A vice president of the firm was interviewed. He said the move went as well as could be expected. He was appreciative of enhanced relocation program benefits. In the new location, the company has more efficient office space and the firm has consolidated some operations that were previously located off site.
A move planner, who was reimbursed as part of the total moving costs, assisted the relocation.
The business did not lose customers in the relocation and had minimal loss from interruption of jewelry production. The firm serves a trade clientele, and many customers deal with the company via telephone and fax. The company did incur significant costs that were not reimbursed. This includes about $30,000 in legal and transfer fees related to sale and purchase of real estate and diversion of time of employees engaged in planning and supervising the relocation. These costs are currently ineligible in the relocation program.
The company estimates their total actual moving costs at approximately $446,000.
A labor union indicated they were pleased with the program, although they had about $115,000 of non-reimbursed cost. Project data indicates about $86,000 of this cost was eligible for reimbursement but exceeded the program limits. The union suggested higher limits in the program.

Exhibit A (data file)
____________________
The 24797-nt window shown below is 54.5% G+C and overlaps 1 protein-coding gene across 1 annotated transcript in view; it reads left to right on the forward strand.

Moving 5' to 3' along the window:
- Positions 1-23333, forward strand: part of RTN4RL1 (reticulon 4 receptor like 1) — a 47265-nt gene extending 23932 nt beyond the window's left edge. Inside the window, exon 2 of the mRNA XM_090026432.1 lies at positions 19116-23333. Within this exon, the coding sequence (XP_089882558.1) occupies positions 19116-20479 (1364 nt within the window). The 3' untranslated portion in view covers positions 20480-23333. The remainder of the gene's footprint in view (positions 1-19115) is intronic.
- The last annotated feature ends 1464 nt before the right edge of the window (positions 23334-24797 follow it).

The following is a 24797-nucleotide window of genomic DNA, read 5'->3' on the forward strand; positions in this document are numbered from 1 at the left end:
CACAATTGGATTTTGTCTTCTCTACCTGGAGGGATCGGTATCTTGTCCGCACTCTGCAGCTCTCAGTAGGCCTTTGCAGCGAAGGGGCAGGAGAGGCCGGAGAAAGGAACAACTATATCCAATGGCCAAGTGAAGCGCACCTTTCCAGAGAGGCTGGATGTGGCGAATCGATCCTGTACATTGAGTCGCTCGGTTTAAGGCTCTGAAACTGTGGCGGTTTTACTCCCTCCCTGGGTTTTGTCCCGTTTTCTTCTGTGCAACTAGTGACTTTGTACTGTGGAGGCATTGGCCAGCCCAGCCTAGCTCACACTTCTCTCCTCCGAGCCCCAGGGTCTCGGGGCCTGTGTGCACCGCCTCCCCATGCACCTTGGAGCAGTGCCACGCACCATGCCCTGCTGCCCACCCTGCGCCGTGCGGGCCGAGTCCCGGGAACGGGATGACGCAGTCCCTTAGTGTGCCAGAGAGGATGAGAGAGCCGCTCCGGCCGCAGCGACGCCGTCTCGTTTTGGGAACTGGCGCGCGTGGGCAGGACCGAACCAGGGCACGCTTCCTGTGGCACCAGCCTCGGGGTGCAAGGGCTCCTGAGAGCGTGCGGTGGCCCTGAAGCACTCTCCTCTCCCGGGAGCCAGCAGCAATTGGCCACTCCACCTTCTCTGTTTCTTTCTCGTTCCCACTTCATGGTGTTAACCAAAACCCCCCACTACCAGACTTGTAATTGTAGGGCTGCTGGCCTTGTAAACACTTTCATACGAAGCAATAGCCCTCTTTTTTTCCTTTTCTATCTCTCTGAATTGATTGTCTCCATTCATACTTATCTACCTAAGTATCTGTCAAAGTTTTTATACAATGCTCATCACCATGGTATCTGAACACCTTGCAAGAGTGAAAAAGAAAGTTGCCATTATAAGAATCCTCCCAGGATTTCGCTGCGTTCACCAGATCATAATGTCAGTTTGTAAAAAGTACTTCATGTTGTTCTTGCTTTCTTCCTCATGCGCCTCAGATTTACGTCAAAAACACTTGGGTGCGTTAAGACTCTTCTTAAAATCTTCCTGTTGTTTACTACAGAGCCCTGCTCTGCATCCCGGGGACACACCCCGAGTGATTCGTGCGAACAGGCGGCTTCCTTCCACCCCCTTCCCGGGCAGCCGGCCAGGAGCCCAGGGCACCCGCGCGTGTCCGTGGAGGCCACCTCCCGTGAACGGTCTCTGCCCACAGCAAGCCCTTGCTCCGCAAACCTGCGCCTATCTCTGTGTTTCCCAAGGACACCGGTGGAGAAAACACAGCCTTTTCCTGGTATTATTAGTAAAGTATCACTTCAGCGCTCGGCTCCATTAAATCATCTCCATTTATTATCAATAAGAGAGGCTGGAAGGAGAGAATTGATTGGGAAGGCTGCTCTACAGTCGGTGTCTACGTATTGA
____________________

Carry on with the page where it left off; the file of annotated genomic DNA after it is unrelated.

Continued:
Non-profit Advocacy Group
A non-profit advocacy group indicated it would experience a $50,000 to $60,000 annual increase in operating costs due predominantly to higher rents required at the replacement location. The group was very concerned that their long-term viability was in question. The program payment for higher operating costs is limited to $75,000 or those costs incurred in the first 24 months, whichever is lower. They feel larger organizations may require greater assistance or that payments need to be specifically tailored to a business' requirement.
Small Jewelry Manufacturer
A small jewelry manufacturer indicated the program substantially met all of its costs. The owner did have several suggestions for modifying the program.
Use the "common sense" approach to the requirement for bids and estimates. Small jobs are not typically bid.
Do not second-guess the business as to its needs, such as the installation of a doorbell, the addition of sound attenuating materials and the move of various lighting fixtures.